Why Do We Find Fruit & Herb Aromas in Olive Oil?
It can be bell pepper, lemon, artichokes, apples, or combinations of wild herbs and flowers such as cloves, oregano, or lavender.
For example, Greek olive oil Aegaea from the Lesvos island smells like rosemary, fennel and oregano, while tasting Spanish olive oil Picual, you will encounter distinct flavour of tomato, fig and freshly cut grass
The taste and aroma of olive oil is magic. It is a unique combination of different components: soil, climate, harvest time and…
Show Me Your Friends and I'll Tell You Who You Are
Yes, there is something more: it matters who the neighbours of the olive tree are.
So magic gives way to quite understandable scientific facts.
The root system of trees forms so-called mycorrhizal network, rich in microorganisms, bacteria and fungi found in the soil.
The roots supply the trees with vital minerals, moisture, carbon dioxide and are connected with the roots of related trees in a kind of mutual assistance relationship.
These relationships are primarily built on the transfer of nutrients from one plant to another.
For example, the roots of an olive tree spread out and is wide but not deep. So it cannot reach some of the minerals that lie deep enough underground.
This means that some plants with nitrogen-fixing roots (acacia, clover, soybeans, lucerne, lupins, peanuts) can become good neighbors of the olive tree.
In addition to the exchange of nutrients, plants actively exchange biochemical and electrical signals with other participants in the network (and not only with neighbors) and can change their behavior based on these signals.
Mycorrhizal networks are extremely important for the health of trees in times of danger.
Certain types of microorganisms, fungi, bacteria, contribute to the resistance of trees to certain environmental factors, such as predators, toxins, pathogenic microbes.
Best Friends of Olive Tree
Usually the interaction of olive trees with other trees, shrubs and herbs develops naturally, organically and without human intervention.
Such olive trees have been growing for centuries in remote and hard-to-reach places, such as the hilly areas of the island of Lesvos in Greece.
Unfortunately, in plants (as in humans), partnerships are not always mutually beneficial.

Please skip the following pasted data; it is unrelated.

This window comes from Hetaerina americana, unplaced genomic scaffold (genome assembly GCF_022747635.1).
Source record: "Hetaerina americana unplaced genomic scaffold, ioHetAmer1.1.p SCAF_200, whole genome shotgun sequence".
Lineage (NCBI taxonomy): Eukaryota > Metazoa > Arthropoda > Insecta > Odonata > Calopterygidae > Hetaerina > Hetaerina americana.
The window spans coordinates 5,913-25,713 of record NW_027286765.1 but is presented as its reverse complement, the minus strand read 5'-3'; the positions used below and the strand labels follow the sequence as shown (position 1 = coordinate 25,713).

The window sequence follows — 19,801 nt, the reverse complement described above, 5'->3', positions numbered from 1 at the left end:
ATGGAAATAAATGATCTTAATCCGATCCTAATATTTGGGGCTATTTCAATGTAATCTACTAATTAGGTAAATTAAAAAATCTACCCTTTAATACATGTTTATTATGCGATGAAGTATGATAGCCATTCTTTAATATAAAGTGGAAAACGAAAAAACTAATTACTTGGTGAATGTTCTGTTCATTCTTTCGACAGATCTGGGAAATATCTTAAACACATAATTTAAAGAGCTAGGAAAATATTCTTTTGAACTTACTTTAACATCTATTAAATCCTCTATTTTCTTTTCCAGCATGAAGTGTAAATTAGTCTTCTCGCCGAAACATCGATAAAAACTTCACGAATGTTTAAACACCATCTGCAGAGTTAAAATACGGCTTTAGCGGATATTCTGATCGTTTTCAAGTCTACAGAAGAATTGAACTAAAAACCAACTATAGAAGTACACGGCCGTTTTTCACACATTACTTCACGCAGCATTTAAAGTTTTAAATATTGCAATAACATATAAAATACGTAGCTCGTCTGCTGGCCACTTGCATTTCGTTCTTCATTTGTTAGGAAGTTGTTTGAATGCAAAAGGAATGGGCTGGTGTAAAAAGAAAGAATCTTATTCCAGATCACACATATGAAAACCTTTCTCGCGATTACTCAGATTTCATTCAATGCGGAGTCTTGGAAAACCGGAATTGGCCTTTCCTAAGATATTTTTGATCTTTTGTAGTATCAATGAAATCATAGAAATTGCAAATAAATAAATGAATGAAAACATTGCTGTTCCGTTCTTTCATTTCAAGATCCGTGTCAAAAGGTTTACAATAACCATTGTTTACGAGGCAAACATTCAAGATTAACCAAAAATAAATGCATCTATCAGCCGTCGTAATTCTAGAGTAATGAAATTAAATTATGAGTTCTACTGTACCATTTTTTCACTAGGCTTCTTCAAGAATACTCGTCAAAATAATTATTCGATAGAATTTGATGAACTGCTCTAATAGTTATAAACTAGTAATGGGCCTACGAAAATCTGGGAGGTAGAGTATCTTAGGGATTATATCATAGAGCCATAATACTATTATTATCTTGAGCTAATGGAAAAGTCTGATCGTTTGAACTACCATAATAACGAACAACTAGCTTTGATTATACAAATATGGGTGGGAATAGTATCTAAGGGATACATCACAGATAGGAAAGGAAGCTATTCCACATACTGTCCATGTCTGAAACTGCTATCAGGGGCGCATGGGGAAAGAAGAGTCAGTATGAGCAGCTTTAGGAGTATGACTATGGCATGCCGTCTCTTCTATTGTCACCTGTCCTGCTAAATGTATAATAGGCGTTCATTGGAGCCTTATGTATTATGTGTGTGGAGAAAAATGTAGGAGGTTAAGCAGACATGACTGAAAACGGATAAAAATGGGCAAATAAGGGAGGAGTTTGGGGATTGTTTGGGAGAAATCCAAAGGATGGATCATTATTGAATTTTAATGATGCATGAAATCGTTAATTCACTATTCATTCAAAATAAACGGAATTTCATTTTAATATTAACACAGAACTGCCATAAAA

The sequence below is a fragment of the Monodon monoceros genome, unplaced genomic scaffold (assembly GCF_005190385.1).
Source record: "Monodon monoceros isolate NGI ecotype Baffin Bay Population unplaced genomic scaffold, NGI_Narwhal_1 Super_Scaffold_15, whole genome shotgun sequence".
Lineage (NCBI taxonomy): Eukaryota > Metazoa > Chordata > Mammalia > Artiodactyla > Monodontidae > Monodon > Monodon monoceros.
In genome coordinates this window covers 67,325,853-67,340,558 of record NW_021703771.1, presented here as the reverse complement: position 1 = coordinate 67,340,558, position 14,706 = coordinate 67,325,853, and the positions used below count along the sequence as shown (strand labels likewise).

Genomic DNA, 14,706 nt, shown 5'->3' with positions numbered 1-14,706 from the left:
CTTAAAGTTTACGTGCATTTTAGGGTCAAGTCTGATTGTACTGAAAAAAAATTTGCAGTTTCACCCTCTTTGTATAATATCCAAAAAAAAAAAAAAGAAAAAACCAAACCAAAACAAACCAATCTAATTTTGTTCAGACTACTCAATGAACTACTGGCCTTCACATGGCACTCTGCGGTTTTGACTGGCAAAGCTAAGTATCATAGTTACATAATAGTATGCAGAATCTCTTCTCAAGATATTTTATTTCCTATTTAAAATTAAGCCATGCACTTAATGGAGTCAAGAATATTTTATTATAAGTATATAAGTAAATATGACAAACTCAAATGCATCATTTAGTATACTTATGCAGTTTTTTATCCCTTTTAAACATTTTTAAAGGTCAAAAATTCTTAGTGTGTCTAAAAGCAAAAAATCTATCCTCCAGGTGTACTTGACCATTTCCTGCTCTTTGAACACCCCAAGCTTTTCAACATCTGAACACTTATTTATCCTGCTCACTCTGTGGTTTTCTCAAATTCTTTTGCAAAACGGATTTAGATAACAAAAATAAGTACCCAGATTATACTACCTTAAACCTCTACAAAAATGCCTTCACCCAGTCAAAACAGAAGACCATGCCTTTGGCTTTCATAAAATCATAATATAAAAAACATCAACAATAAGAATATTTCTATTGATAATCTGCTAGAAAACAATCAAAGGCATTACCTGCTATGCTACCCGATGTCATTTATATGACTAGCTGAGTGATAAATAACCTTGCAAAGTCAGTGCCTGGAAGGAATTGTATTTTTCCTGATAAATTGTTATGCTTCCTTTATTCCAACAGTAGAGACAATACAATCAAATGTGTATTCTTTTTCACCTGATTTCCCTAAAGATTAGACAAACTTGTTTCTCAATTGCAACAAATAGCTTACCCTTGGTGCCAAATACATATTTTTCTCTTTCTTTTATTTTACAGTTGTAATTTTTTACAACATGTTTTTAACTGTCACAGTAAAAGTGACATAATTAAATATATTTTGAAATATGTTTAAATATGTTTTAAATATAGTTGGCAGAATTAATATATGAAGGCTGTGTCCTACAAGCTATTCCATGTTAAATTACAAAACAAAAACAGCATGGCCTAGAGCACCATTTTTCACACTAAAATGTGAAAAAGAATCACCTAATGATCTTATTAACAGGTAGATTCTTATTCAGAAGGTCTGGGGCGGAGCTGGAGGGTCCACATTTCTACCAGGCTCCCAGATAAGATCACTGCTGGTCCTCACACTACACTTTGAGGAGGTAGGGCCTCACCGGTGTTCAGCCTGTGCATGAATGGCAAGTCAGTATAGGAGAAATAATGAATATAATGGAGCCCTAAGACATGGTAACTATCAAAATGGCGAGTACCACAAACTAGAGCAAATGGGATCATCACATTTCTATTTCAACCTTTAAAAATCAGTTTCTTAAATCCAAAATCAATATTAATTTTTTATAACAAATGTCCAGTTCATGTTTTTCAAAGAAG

Sometimes this is not a partnership, but a struggle for resources or simply parasitism, which can lead to severe illness or the rapid death of some plants.
In some cases, such a confrontation can continue for a long time without killing either side.
However, it still reduces the quality and life expectancy of trees, and also affects the yield and quality of fruits.
Therefore, many modern olive groves are originally designed so that olive trees grow only next to certain varieties of fruits, vegetables, herbs and flowers.
These plants are chosen by the farmer, and not at all based on their taste preferences.
Scientific criteria work here: it is important to plant those plants with which the partnership will benefit the olive trees and will not harm the neighbours themselves.
Here is a list of some plants that are friends with the olive tree:
Almond, walnut, peas, marjoram, mint, sage, savory, tarragon, oregano, thyme, lavender, petunias, lemon balm, rosemary, fennel, chia…
How do they help the olive tree?
Some deliver scarce minerals, others repel harmful insects. There are also plants that attract predatory insects (wasps, hornets) that kill pests.
All these neighbours give the olive tree fruits their woody, grassy, fruity, herbal or floral taste and aroma.
And this is exactly what creates a vivid and unforgettable impression of our first meeting with olive oil from fresh olives of the new harvest.
Every year, from October to December we wait for new combinations of natural olive oil flavors.
Don't look for any fresh natural aromas in supermarket-bought olive oil, they are killed by chemical solvents used in large industrial oil mills.
Buy only real farm olive oil and be healthy!